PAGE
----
Andrea Moore-Emmett, who was raised Mormon, documents clearly in God’s Brothel how polygamy across time and multiple cultures has never and can never be anything but rank subjugation of women and girls. The women are never equals. They are treated like property, subject to spousal rape, degradation, forced poverty, and more. Girls as young as nine are ‘married’ to grown men. Teenage girls get used as sex toys. Marriage among first cousins and even father and daughter occurs.
But wait you say, certainly there must be a few polygamist wives who are happy. Well, based on the eighteen stories here as well as quotes from Brigham Young’s wives, the answer is No. Generally, one wife is the favorite; the lesser wives get treated as housemaids or slaves. The older wives can be jealous of the younger ones and can make their lives miserable. Besides, even if there was a polygamist marriage where the wives were happy, their children, especially the girls would be born into polygamy and have no choice about their future. It is a brutal patriarchy with the man assuming he is the God of his household and ‘women are a vessel to be worn out in childbirth.’ Beatings are not uncommon. The women are told the only way they can go to heaven and avoid hell is by submitting to polygamy and complete male authority.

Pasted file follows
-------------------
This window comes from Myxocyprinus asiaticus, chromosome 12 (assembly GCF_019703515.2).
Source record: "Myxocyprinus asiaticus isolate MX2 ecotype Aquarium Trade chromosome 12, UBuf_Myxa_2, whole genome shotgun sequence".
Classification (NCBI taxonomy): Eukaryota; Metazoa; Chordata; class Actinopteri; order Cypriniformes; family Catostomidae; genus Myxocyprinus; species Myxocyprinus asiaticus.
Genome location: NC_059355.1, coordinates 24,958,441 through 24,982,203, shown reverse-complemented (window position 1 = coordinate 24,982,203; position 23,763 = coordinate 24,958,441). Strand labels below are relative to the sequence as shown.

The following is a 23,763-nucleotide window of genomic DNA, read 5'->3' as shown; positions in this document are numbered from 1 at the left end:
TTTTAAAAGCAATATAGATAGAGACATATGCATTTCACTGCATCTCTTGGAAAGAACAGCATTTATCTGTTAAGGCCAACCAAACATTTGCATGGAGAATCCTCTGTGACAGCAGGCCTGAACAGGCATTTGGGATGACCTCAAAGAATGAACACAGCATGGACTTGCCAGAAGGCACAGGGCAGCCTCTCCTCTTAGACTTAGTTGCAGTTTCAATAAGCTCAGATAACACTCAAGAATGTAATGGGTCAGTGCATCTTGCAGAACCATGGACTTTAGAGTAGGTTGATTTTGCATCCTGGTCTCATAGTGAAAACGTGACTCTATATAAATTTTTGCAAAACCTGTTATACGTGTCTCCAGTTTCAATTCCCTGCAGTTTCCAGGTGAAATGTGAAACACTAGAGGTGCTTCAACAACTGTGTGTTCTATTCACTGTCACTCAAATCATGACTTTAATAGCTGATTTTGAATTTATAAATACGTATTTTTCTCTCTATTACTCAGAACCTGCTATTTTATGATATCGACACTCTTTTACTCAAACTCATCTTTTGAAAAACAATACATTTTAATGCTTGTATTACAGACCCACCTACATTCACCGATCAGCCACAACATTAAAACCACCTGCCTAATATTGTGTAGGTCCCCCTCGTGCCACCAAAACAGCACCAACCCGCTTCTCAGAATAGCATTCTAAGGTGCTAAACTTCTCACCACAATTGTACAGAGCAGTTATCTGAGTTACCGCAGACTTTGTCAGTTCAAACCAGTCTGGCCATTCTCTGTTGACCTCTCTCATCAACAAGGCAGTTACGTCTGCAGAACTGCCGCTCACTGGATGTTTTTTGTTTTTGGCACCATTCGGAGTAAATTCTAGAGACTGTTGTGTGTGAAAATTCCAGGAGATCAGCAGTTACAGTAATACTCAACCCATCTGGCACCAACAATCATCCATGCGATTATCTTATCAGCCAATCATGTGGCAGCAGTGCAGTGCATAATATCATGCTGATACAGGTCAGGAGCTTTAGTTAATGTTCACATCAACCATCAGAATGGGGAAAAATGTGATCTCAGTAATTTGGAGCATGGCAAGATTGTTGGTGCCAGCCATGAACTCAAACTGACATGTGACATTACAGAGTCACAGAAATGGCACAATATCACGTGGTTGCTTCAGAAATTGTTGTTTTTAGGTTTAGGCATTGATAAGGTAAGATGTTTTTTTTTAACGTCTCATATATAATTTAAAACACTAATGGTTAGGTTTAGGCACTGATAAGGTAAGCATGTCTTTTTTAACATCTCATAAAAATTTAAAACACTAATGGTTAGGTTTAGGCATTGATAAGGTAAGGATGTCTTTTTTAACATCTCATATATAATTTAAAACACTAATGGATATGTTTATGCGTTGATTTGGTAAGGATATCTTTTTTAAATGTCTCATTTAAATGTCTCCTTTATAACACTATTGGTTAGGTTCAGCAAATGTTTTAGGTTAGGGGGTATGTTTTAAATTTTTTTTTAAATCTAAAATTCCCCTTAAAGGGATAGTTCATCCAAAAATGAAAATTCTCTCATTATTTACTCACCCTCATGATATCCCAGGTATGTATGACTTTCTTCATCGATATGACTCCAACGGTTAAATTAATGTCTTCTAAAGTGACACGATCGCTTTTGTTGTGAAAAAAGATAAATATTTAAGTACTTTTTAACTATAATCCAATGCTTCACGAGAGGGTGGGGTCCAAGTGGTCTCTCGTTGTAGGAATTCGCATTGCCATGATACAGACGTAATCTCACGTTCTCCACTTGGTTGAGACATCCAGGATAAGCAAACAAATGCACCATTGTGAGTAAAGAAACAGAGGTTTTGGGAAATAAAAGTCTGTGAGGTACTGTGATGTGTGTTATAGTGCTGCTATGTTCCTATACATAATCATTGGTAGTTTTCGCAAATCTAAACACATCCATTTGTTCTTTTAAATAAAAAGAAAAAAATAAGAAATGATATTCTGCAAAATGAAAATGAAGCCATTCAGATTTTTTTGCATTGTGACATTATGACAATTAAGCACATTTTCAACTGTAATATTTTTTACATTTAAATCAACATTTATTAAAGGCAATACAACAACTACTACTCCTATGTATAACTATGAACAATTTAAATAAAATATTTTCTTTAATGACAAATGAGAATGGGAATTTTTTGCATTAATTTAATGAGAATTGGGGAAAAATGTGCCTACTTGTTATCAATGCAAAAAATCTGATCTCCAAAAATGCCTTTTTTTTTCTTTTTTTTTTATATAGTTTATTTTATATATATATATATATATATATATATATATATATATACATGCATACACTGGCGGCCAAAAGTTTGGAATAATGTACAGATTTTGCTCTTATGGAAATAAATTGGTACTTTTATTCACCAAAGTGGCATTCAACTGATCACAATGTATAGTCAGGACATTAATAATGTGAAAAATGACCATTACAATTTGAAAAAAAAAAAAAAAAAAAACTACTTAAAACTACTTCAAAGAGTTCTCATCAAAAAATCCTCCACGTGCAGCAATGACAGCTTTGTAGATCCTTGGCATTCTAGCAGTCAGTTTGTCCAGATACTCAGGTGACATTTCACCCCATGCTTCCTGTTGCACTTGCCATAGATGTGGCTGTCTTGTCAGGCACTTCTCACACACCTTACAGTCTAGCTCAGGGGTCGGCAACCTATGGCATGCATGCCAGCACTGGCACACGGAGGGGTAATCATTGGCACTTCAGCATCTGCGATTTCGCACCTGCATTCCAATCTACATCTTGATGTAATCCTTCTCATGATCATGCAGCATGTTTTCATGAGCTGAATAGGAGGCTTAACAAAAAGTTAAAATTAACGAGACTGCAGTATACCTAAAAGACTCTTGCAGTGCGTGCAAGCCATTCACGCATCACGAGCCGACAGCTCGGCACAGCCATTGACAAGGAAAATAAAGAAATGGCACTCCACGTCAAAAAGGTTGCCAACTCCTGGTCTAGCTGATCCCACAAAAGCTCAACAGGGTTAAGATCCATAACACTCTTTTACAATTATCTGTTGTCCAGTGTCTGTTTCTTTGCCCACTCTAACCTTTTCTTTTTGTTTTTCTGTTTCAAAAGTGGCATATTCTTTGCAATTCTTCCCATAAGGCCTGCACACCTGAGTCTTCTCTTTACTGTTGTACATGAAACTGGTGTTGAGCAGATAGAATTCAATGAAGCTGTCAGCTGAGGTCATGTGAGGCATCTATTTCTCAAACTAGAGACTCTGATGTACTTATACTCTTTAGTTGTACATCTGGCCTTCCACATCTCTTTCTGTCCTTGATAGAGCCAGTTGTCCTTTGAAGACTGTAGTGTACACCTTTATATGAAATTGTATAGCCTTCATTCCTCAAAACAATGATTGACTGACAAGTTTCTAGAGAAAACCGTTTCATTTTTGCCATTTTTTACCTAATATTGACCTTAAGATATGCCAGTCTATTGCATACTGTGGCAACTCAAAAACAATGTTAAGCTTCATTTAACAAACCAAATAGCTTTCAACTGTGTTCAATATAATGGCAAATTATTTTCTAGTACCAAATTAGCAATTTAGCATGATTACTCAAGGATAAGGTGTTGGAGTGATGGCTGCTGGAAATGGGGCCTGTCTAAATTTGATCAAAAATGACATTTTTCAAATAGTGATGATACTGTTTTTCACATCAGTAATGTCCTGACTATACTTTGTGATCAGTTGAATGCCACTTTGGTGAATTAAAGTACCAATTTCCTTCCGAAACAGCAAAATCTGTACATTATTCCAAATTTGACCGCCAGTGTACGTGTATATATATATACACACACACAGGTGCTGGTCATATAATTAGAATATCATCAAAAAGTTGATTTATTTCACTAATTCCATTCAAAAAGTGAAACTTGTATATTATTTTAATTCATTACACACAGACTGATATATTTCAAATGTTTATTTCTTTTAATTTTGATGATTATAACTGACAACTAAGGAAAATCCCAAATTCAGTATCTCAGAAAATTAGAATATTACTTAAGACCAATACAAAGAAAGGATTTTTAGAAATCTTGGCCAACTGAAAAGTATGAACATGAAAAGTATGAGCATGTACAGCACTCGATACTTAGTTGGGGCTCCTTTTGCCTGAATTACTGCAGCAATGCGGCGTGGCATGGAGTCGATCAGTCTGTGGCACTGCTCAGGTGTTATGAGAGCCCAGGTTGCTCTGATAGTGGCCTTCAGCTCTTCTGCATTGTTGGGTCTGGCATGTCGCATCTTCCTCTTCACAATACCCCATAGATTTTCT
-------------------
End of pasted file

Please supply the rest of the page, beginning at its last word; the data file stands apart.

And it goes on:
From the book